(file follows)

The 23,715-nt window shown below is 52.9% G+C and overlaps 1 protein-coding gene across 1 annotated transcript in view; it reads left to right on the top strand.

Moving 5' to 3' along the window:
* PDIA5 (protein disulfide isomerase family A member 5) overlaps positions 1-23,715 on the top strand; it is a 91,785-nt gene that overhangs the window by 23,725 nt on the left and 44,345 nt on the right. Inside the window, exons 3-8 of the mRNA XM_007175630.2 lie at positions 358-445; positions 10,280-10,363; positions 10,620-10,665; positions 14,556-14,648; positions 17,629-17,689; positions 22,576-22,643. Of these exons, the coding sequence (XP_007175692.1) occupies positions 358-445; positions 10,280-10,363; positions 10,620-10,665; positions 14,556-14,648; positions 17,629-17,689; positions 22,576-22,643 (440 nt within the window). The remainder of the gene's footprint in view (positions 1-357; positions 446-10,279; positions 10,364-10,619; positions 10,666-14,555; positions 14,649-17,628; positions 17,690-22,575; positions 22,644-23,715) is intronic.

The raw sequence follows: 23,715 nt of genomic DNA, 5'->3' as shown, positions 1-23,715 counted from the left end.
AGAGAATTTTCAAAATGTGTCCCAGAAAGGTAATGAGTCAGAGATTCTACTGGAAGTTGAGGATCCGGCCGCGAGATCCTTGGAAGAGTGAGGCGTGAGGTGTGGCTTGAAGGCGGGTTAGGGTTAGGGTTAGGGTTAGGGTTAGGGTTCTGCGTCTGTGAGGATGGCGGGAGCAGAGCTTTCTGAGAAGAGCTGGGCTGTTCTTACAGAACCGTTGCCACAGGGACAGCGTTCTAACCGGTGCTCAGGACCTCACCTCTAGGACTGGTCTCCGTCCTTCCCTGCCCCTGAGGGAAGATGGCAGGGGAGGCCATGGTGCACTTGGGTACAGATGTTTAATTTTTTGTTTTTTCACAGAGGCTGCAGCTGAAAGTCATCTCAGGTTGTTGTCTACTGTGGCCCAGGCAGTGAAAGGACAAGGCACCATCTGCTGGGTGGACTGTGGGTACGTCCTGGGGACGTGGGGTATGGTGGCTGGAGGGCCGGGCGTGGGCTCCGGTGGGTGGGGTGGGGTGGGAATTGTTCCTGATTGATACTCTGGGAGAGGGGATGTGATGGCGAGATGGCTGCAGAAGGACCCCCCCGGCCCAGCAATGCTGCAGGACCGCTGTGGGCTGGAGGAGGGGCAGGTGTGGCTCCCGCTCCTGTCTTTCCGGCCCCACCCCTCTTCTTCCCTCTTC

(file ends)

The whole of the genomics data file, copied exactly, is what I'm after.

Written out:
The 23,715-nt window shown below is 52.9% G+C and overlaps 1 protein-coding gene across 1 annotated transcript in view; it reads left to right on the top strand.

Moving 5' to 3' along the window:
* PDIA5 (protein disulfide isomerase family A member 5) overlaps positions 1-23,715 on the top strand; it is a 91,785-nt gene that overhangs the window by 23,725 nt on the left and 44,345 nt on the right. Inside the window, exons 3-8 of the mRNA XM_007175630.2 lie at positions 358-445; positions 10,280-10,363; positions 10,620-10,665; positions 14,556-14,648; positions 17,629-17,689; positions 22,576-22,643. Of these exons, the coding sequence (XP_007175692.1) occupies positions 358-445; positions 10,280-10,363; positions 10,620-10,665; positions 14,556-14,648; positions 17,629-17,689; positions 22,576-22,643 (440 nt within the window). The remainder of the gene's footprint in view (positions 1-357; positions 446-10,279; positions 10,364-10,619; positions 10,666-14,555; positions 14,649-17,628; positions 17,690-22,575; positions 22,644-23,715) is intronic.

The raw sequence follows: 23,715 nt of genomic DNA, 5'->3' as shown, positions 1-23,715 counted from the left end.
AGAGAATTTTCAAAATGTGTCCCAGAAAGGTAATGAGTCAGAGATTCTACTGGAAGTTGAGGATCCGGCCGCGAGATCCTTGGAAGAGTGAGGCGTGAGGTGTGGCTTGAAGGCGGGTTAGGGTTAGGGTTAGGGTTAGGGTTAGGGTTCTGCGTCTGTGAGGATGGCGGGAGCAGAGCTTTCTGAGAAGAGCTGGGCTGTTCTTACAGAACCGTTGCCACAGGGACAGCGTTCTAACCGGTGCTCAGGACCTCACCTCTAGGACTGGTCTCCGTCCTTCCCTGCCCCTGAGGGAAGATGGCAGGGGAGGCCATGGTGCACTTGGGTACAGATGTTTAATTTTTTGTTTTTTCACAGAGGCTGCAGCTGAAAGTCATCTCAGGTTGTTGTCTACTGTGGCCCAGGCAGTGAAAGGACAAGGCACCATCTGCTGGGTGGACTGTGGGTACGTCCTGGGGACGTGGGGTATGGTGGCTGGAGGGCCGGGCGTGGGCTCCGGTGGGTGGGGTGGGGTGGGAATTGTTCCTGATTGATACTCTGGGAGAGGGGATGTGATGGCGAGATGGCTGCAGAAGGACCCCCCCGGCCCAGCAATGCTGCAGGACCGCTGTGGGCTGGAGGAGGGGCAGGTGTGGCTCCCGCTCCTGTCTTTCCGGCCCCACCCCTCTTCTTCCCTCTTC